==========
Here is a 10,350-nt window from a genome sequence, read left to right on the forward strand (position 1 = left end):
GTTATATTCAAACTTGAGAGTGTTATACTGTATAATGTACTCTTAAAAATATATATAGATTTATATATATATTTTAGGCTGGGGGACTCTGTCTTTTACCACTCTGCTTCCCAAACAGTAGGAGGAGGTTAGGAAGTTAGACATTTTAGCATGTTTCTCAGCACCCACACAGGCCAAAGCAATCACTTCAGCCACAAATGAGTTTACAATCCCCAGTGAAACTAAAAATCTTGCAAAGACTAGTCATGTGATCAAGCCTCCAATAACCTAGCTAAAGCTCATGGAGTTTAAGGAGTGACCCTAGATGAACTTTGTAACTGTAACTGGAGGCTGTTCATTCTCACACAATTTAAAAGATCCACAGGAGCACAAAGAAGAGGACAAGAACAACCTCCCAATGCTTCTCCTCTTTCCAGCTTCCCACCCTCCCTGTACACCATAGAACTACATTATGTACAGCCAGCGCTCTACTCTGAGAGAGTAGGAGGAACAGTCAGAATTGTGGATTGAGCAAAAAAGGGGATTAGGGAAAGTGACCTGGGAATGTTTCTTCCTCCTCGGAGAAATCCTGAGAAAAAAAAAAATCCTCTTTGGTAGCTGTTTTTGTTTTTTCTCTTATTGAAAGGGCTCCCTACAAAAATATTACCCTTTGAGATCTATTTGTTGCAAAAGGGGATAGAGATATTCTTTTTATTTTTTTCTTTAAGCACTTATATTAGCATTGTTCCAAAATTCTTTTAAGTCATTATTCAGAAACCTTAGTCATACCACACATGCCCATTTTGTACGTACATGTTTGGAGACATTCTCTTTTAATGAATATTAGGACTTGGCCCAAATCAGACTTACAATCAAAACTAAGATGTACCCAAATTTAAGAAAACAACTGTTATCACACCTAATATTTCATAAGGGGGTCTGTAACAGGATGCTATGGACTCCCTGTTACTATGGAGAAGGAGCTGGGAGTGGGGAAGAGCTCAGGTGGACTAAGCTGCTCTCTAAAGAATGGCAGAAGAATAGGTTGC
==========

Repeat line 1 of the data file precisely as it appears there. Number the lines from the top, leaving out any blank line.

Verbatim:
Here is a 10,350-nt window from a genome sequence, read left to right on the forward strand (position 1 = left end):